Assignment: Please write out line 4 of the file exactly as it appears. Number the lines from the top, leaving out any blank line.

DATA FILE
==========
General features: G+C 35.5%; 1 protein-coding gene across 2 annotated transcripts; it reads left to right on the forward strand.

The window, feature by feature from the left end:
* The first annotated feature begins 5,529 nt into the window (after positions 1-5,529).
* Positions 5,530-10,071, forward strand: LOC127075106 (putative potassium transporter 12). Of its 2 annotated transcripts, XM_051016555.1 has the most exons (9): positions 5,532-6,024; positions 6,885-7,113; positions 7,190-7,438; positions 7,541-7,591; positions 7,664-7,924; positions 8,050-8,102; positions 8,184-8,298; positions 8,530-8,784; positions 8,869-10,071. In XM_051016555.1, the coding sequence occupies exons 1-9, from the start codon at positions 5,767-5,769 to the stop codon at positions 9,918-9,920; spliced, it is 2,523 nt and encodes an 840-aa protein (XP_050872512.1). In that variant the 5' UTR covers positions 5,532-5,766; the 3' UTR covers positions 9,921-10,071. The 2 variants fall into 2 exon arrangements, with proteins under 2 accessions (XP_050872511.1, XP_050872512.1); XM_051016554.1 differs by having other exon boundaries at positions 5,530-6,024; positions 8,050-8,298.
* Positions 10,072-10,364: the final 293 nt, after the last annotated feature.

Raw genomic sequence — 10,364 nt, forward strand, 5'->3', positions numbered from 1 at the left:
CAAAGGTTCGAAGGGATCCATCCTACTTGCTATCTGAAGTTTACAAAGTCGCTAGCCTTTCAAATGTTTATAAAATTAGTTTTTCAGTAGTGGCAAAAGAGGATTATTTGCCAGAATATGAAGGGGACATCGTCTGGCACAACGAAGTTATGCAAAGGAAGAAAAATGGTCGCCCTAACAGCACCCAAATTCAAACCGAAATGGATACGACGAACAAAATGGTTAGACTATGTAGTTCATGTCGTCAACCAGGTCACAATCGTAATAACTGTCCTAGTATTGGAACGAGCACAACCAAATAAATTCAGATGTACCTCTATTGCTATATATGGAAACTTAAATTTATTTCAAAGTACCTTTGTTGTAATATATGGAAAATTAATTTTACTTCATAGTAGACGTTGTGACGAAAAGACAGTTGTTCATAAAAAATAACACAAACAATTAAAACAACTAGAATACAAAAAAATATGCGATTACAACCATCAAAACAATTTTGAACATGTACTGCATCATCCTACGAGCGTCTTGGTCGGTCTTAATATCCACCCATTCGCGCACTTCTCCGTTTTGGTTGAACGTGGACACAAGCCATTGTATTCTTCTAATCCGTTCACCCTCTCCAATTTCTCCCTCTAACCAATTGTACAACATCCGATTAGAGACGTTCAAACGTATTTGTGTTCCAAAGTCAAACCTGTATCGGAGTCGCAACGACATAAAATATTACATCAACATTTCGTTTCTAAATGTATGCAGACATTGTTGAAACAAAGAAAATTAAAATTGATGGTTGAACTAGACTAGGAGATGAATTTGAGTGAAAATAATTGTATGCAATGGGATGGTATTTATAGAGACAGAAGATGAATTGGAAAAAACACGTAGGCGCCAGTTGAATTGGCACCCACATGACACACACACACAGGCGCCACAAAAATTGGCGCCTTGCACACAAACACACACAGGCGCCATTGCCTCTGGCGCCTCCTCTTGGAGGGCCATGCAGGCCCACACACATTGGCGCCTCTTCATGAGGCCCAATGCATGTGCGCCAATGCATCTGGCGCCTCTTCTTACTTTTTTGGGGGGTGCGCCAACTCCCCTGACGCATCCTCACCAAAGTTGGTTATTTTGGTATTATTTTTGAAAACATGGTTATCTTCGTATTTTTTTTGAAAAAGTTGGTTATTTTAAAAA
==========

* Positions 5,530-10,071, forward strand: LOC127075106 (putative potassium transporter 12). Of its 2 annotated transcripts, XM_051016555.1 has the most exons (9): positions 5,532-6,024; positions 6,885-7,113; positions 7,190-7,438; positions 7,541-7,591; positions 7,664-7,924; positions 8,050-8,102; positions 8,184-8,298; positions 8,530-8,784; positions 8,869-10,071. In XM_051016555.1, the coding sequence occupies exons 1-9, from the start codon at positions 5,767-5,769 to the stop codon at positions 9,918-9,920; spliced, it is 2,523 nt and encodes an 840-aa protein (XP_050872512.1). In that variant the 5' UTR covers positions 5,532-5,766; the 3' UTR covers positions 9,921-10,071. The 2 variants fall into 2 exon arrangements, with proteins under 2 accessions (XP_050872511.1, XP_050872512.1); XM_051016554.1 differs by having other exon boundaries at positions 5,530-6,024; positions 8,050-8,298.